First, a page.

This Memorial Day, while honoring those who made the ultimate sacrifice of their lives in military service to our country, I’d also like to suggest that we pause to reflect how much better it would be if instead of waging wars throughout the world, we began to wage peace.
What would it look like if instead of spending billions of dollars on the military, we spent a good portion of that money on education and support for families? What if we prioritized health and well-being, not just of Americans but of all people in the world? And thinking even bigger, what if we worked harder to promote the health of our environment and all the living beings that share it with us?
When we consider the causes of war and terrorism, we most often find fights over territory and/or scarce resources, or fights over differing ideologies, or some combination thereof. But the truth is that as a species, human beings have what it takes to figure out how to live sustainably and companionably on our Mother Earth.
We can stabilize our population; we can stabilize our climate, we can come together as the cooperative, loving species we have evolved to be. Every human baby is born seeking love and attachment from their parents; this innate desire to love can be conditioned out of us by society, but at a most fundamental level, we are all born to love, not to hate.
It’s time for us to expand beyond the narrow tribalism that has characterized our social organization for the past several millennia. This is the promise of globalization: that we recognize that we are a single great human family, spanning the globe. And even more, it’s time to recognize the interrelationship and interdependence of all species on the planet, and to act as the gracious, loving stewards we are meant to be.
I know this won’t be easy. We will have to overcome the greed and power-lust of many who are currently at the top of the social pyramid, and who will not easily relinquish their dominance. But if the threat of climate change has anything to teach us, it’s that united we stand, divided we fall.
It matters to us as never before whether factories in China use coal or solar to power their operations. It matters to us whether Indonesia and Brazil cut down their forests or leave them intact. It matters to us whether Canada rips up its boreal forest to mine filthy tar oil; whether the U.S. grants permits to oil companies to drill in the pristine Arctic.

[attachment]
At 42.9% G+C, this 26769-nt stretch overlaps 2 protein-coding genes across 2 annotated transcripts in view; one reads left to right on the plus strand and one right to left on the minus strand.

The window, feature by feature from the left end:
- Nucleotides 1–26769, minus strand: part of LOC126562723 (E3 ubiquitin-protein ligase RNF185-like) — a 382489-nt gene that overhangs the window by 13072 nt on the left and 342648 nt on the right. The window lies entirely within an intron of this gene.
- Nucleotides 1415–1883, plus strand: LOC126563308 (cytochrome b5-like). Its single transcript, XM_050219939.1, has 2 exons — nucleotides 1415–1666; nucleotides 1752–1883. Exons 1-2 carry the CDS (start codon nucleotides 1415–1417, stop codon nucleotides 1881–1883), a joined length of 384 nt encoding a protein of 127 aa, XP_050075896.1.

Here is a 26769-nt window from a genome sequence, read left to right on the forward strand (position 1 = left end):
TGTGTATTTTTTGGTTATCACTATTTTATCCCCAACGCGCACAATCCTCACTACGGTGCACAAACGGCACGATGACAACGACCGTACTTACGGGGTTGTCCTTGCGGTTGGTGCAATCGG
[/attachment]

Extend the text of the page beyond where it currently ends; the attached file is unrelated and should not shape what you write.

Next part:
Now, as never before, we have an opportunity to come together as a global society to wage peace in the name of survival…and beyond survival, prosperity. It will take ordinary people like you and me acting each in our own locales: standing up against hydro-fracking in our communities; insisting that subsidies be given to renewable energy instead of to fossil fuels; fighting for the rights of honey bees and Monarch butterflies, for the coral reefs and the sea lions; using the power of our consumer spending to promote local organic farming over industrial factory farms. These are the kinds of actions that are urgently needed from each of us in the service of waging peace rather than war.
This Memorial Day, let’s bow our heads not only to recognize our fallen military heroes, but also the countless species of flora and fauna that have fallen in the wake of humanity’s relentless assault on the environment. Let’s reflect on what we have lost, and take the opportunity to set ourselves on a trajectory that will lead to a harmonious, peaceful, abundant future for the entire Earth community.
The weekly EDGE WISE column is curated by Jennifer Browdy, Ph.D., associate professor of comparative literature, gender studies and media studies at Bard College at Simon’s Rock and the Founding Director of the Berkshire Festival of Women Writers. Women writers interested in publishing in EDGE WISE can find writers’ guidelines on the Festival website, or may submit queries or columns to Jennifer@berkshirewomenwriters.org.